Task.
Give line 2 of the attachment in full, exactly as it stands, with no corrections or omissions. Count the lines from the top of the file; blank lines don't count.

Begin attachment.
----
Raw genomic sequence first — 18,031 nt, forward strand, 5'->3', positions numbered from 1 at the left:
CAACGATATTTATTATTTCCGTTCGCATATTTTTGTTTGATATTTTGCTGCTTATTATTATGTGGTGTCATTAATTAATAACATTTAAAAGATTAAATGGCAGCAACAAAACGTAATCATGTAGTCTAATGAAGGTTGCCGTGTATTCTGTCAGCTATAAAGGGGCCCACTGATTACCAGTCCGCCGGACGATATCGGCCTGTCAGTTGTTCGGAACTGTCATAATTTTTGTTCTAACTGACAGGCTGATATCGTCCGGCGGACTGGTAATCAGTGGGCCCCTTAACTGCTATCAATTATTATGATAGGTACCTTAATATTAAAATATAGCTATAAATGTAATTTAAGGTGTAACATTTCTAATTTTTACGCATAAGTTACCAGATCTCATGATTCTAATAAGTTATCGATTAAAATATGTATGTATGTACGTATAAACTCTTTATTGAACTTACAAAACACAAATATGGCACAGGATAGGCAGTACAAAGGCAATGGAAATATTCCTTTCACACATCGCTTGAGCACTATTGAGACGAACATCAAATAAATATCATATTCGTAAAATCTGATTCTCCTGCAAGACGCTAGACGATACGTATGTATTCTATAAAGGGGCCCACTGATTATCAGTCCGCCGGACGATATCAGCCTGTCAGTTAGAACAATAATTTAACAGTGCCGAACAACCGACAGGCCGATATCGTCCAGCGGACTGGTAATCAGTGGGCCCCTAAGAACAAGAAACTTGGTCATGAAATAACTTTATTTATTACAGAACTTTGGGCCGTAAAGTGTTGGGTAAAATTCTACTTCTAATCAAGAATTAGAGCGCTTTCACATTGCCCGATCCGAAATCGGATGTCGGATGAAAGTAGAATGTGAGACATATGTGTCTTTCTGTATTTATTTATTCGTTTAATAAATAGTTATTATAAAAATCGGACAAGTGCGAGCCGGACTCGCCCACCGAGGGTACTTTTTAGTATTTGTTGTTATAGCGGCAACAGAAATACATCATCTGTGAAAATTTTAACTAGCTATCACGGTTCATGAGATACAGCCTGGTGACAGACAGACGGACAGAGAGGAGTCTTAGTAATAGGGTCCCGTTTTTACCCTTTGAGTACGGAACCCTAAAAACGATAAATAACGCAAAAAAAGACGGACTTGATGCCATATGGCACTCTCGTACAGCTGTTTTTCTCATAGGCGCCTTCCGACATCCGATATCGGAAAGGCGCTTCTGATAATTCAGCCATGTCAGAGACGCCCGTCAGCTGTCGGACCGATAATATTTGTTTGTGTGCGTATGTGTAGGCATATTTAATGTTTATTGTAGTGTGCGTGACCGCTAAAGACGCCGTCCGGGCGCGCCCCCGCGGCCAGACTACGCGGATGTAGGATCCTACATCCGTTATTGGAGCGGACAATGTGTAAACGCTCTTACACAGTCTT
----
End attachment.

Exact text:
CAACGATATTTATTATTTCCGTTCGCATATTTTTGTTTGATATTTTGCTGCTTATTATTATGTGGTGTCATTAATTAATAACATTTAAAAGATTAAATGGCAGCAACAAAACGTAATCATGTAGTCTAATGAAGGTTGCCGTGTATTCTGTCAGCTATAAAGGGGCCCACTGATTACCAGTCCGCCGGACGATATCGGCCTGTCAGTTGTTCGGAACTGTCATAATTTTTGTTCTAACTGACAGGCTGATATCGTCCGGCGGACTGGTAATCAGTGGGCCCCTTAACTGCTATCAATTATTATGATAGGTACCTTAATATTAAAATATAGCTATAAATGTAATTTAAGGTGTAACATTTCTAATTTTTACGCATAAGTTACCAGATCTCATGATTCTAATAAGTTATCGATTAAAATATGTATGTATGTACGTATAAACTCTTTATTGAACTTACAAAACACAAATATGGCACAGGATAGGCAGTACAAAGGCAATGGAAATATTCCTTTCACACATCGCTTGAGCACTATTGAGACGAACATCAAATAAATATCATATTCGTAAAATCTGATTCTCCTGCAAGACGCTAGACGATACGTATGTATTCTATAAAGGGGCCCACTGATTATCAGTCCGCCGGACGATATCAGCCTGTCAGTTAGAACAATAATTTAACAGTGCCGAACAACCGACAGGCCGATATCGTCCAGCGGACTGGTAATCAGTGGGCCCCTAAGAACAAGAAACTTGGTCATGAAATAACTTTATTTATTACAGAACTTTGGGCCGTAAAGTGTTGGGTAAAATTCTACTTCTAATCAAGAATTAGAGCGCTTTCACATTGCCCGATCCGAAATCGGATGTCGGATGAAAGTAGAATGTGAGACATATGTGTCTTTCTGTATTTATTTATTCGTTTAATAAATAGTTATTATAAAAATCGGACAAGTGCGAGCCGGACTCGCCCACCGAGGGTACTTTTTAGTATTTGTTGTTATAGCGGCAACAGAAATACATCATCTGTGAAAATTTTAACTAGCTATCACGGTTCATGAGATACAGCCTGGTGACAGACAGACGGACAGAGAGGAGTCTTAGTAATAGGGTCCCGTTTTTACCCTTTGAGTACGGAACCCTAAAAACGATAAATAACGCAAAAAAAGACGGACTTGATGCCATATGGCACTCTCGTACAGCTGTTTTTCTCATAGGCGCCTTCCGACATCCGATATCGGAAAGGCGCTTCTGATAATTCAGCCATGTCAGAGACGCCCGTCAGCTGTCGGACCGATAATATTTGTTTGTGTGCGTATGTGTAGGCATATTTAATGTTTATTGTAGTGTGCGTGACCGCTAAAGACGCCGTCCGGGCGCGCCCCCGCGGCCAGACTACGCGGATGTAGGATCCTACATCCGTTATTGGAGCGGACAATGTGTAAACGCTCTTACACAGTCTT